We made it through the first two weeks of school unscathed. Nobody got on the wrong bus or forget their lunch. The first few homework assignments have been shuttled back and forth successfully. We seem to be settling into something of a routine. Still, the next few months seem daunting to me. My younger boys, now eight and eleven, have busy soccer schedules that will keep us going seven days a week. Squeezing in work around school open houses, games, practices, and the bare minimum of housework seems to fill in any gaps there may be in my schedule. I also need to keep my daughter, now a senior in high school on task with the college application process. Everything is fine. Everyone is happy. So what is this slight feeling of, well, dread I feel about the next few months. Last night after the school open house I tried to set up a “play date” for my son Christian. He had been asking for Knox to come over on a Saturday. When Knox’s mom and I attempted to do this, she jokingly said, “what are you doing the first weekend next May?”
Maybe this is why we keep ourselves so busy. It takes a lot of courage to look at the isolated culture we’ve created for ourselves.
Sitting mindfully with these feelings of being a prisoner of my schedule, I see that there is a longing to be still. I want to run out of my office this minute and sit under a tree and just simply be aware of the fall color that is emerging. I want to cancel all my appointments and meet my boys at the bus. The is my heart’s true desire – and it’s a little painful. Maybe this is why we keep ourselves so busy. It takes a lot of courage to look at the isolated culture we’ve created for ourselves. If you even have a choice to take a day off, you may find yourself alone in your neighborhood. If your child isn’t on that soccer, team, chances are there are no other children who have unscheduled time.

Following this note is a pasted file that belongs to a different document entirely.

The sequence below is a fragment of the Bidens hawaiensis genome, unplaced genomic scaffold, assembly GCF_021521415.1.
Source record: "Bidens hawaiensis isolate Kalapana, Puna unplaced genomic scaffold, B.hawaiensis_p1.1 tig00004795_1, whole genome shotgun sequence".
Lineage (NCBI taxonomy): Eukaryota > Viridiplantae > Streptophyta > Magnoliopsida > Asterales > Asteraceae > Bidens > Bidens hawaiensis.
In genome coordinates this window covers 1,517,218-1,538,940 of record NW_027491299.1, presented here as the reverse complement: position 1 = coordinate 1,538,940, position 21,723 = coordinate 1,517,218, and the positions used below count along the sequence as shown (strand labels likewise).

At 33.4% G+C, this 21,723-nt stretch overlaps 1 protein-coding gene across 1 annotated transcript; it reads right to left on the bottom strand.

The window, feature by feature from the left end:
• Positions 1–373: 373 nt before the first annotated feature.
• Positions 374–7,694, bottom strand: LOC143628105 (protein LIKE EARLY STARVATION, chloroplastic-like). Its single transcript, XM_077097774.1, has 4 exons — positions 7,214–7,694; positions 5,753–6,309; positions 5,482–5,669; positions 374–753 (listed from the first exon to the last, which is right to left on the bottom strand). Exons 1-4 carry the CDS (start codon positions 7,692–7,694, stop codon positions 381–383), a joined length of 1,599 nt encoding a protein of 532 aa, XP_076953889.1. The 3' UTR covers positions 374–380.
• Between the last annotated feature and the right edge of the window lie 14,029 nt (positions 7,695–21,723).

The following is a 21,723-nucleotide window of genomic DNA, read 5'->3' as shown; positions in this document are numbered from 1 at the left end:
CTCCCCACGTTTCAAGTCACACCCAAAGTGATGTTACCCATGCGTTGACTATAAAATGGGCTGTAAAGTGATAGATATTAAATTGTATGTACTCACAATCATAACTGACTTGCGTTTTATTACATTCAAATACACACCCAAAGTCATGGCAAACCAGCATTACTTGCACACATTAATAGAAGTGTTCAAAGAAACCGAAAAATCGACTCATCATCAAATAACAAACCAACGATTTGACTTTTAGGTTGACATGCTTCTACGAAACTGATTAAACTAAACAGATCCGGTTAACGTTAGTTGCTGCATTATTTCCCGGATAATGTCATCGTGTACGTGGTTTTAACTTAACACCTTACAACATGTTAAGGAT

We just go with the flow, get swept up by the sign-ups and the pressure to make sure our kids don’t miss one single opportunity. But if we don’t apply mindfulness to the expectations our culture has set up for us, where will it lead us? Where will it lead our kids? I yearn to be a radical and pull my kids out of soccer, and have them practice yoga and meditation every day. Knowing this idea probably wont fly with my family, I instead look for inspiration all around me every day, to practice mindfulness in small but important ways.
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We wish you twenty minutes of peace every day!